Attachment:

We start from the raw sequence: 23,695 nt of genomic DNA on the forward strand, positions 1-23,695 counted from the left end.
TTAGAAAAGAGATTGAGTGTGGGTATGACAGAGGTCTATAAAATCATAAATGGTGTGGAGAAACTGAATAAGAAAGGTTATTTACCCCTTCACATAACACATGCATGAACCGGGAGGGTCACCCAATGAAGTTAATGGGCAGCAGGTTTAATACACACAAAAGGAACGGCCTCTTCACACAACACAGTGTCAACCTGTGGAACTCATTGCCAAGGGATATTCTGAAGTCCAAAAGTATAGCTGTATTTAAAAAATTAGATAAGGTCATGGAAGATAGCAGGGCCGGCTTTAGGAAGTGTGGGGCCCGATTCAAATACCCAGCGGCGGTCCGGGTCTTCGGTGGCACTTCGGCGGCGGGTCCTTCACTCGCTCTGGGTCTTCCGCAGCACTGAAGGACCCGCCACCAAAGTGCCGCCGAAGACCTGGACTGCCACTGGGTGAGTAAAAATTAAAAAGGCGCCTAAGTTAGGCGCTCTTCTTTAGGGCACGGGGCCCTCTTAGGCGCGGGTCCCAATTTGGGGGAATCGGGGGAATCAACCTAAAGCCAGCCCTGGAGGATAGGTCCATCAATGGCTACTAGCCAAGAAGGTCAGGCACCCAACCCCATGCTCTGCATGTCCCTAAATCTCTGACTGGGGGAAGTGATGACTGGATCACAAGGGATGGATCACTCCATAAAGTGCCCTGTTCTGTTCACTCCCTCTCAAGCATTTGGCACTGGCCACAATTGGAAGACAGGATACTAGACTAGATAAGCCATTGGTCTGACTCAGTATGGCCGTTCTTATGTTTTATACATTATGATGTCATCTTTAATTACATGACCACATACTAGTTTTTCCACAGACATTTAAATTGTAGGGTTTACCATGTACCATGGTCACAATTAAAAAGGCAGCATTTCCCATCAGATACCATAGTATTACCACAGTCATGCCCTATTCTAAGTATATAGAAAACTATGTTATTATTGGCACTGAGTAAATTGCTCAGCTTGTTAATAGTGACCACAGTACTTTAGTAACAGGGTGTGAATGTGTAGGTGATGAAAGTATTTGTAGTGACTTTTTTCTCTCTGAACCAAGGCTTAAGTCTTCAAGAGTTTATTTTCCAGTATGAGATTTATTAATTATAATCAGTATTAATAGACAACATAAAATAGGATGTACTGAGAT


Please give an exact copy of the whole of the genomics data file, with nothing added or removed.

We start from the raw sequence: 23,695 nt of genomic DNA on the forward strand, positions 1-23,695 counted from the left end.
TTAGAAAAGAGATTGAGTGTGGGTATGACAGAGGTCTATAAAATCATAAATGGTGTGGAGAAACTGAATAAGAAAGGTTATTTACCCCTTCACATAACACATGCATGAACCGGGAGGGTCACCCAATGAAGTTAATGGGCAGCAGGTTTAATACACACAAAAGGAACGGCCTCTTCACACAACACAGTGTCAACCTGTGGAACTCATTGCCAAGGGATATTCTGAAGTCCAAAAGTATAGCTGTATTTAAAAAATTAGATAAGGTCATGGAAGATAGCAGGGCCGGCTTTAGGAAGTGTGGGGCCCGATTCAAATACCCAGCGGCGGTCCGGGTCTTCGGTGGCACTTCGGCGGCGGGTCCTTCACTCGCTCTGGGTCTTCCGCAGCACTGAAGGACCCGCCACCAAAGTGCCGCCGAAGACCTGGACTGCCACTGGGTGAGTAAAAATTAAAAAGGCGCCTAAGTTAGGCGCTCTTCTTTAGGGCACGGGGCCCTCTTAGGCGCGGGTCCCAATTTGGGGGAATCGGGGGAATCAACCTAAAGCCAGCCCTGGAGGATAGGTCCATCAATGGCTACTAGCCAAGAAGGTCAGGCACCCAACCCCATGCTCTGCATGTCCCTAAATCTCTGACTGGGGGAAGTGATGACTGGATCACAAGGGATGGATCACTCCATAAAGTGCCCTGTTCTGTTCACTCCCTCTCAAGCATTTGGCACTGGCCACAATTGGAAGACAGGATACTAGACTAGATAAGCCATTGGTCTGACTCAGTATGGCCGTTCTTATGTTTTATACATTATGATGTCATCTTTAATTACATGACCACATACTAGTTTTTCCACAGACATTTAAATTGTAGGGTTTACCATGTACCATGGTCACAATTAAAAAGGCAGCATTTCCCATCAGATACCATAGTATTACCACAGTCATGCCCTATTCTAAGTATATAGAAAACTATGTTATTATTGGCACTGAGTAAATTGCTCAGCTTGTTAATAGTGACCACAGTACTTTAGTAACAGGGTGTGAATGTGTAGGTGATGAAAGTATTTGTAGTGACTTTTTTCTCTCTGAACCAAGGCTTAAGTCTTCAAGAGTTTATTTTCCAGTATGAGATTTATTAATTATAATCAGTATTAATAGACAACATAAAATAGGATGTACTGAGAT